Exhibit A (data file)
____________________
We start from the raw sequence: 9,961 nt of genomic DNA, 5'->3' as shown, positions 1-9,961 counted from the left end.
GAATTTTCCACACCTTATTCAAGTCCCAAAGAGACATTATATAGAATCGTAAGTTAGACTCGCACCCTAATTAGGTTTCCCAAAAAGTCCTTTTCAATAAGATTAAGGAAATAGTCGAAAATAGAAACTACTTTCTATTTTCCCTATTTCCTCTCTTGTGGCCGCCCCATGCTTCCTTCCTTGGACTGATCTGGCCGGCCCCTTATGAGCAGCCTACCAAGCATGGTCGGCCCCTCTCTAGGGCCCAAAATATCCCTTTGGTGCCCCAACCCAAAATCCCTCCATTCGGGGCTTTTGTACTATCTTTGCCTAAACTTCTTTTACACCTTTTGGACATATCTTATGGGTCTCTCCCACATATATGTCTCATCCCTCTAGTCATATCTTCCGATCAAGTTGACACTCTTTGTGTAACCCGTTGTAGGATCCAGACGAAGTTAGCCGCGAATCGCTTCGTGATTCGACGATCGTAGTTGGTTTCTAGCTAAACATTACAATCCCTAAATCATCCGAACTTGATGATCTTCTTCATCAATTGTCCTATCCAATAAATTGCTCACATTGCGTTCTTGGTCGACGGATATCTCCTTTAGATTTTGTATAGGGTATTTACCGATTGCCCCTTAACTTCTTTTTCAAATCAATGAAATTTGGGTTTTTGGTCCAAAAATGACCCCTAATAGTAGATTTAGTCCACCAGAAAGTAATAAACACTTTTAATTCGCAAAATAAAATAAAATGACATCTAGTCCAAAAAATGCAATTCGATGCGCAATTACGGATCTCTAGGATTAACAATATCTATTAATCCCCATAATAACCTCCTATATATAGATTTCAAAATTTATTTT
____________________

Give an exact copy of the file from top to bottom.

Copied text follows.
We start from the raw sequence: 9,961 nt of genomic DNA, 5'->3' as shown, positions 1-9,961 counted from the left end.
GAATTTTCCACACCTTATTCAAGTCCCAAAGAGACATTATATAGAATCGTAAGTTAGACTCGCACCCTAATTAGGTTTCCCAAAAAGTCCTTTTCAATAAGATTAAGGAAATAGTCGAAAATAGAAACTACTTTCTATTTTCCCTATTTCCTCTCTTGTGGCCGCCCCATGCTTCCTTCCTTGGACTGATCTGGCCGGCCCCTTATGAGCAGCCTACCAAGCATGGTCGGCCCCTCTCTAGGGCCCAAAATATCCCTTTGGTGCCCCAACCCAAAATCCCTCCATTCGGGGCTTTTGTACTATCTTTGCCTAAACTTCTTTTACACCTTTTGGACATATCTTATGGGTCTCTCCCACATATATGTCTCATCCCTCTAGTCATATCTTCCGATCAAGTTGACACTCTTTGTGTAACCCGTTGTAGGATCCAGACGAAGTTAGCCGCGAATCGCTTCGTGATTCGACGATCGTAGTTGGTTTCTAGCTAAACATTACAATCCCTAAATCATCCGAACTTGATGATCTTCTTCATCAATTGTCCTATCCAATAAATTGCTCACATTGCGTTCTTGGTCGACGGATATCTCCTTTAGATTTTGTATAGGGTATTTACCGATTGCCCCTTAACTTCTTTTTCAAATCAATGAAATTTGGGTTTTTGGTCCAAAAATGACCCCTAATAGTAGATTTAGTCCACCAGAAAGTAATAAACACTTTTAATTCGCAAAATAAAATAAAATGACATCTAGTCCAAAAAATGCAATTCGATGCGCAATTACGGATCTCTAGGATTAACAATATCTATTAATCCCCATAATAACCTCCTATATATAGATTTCAAAATTTATTTT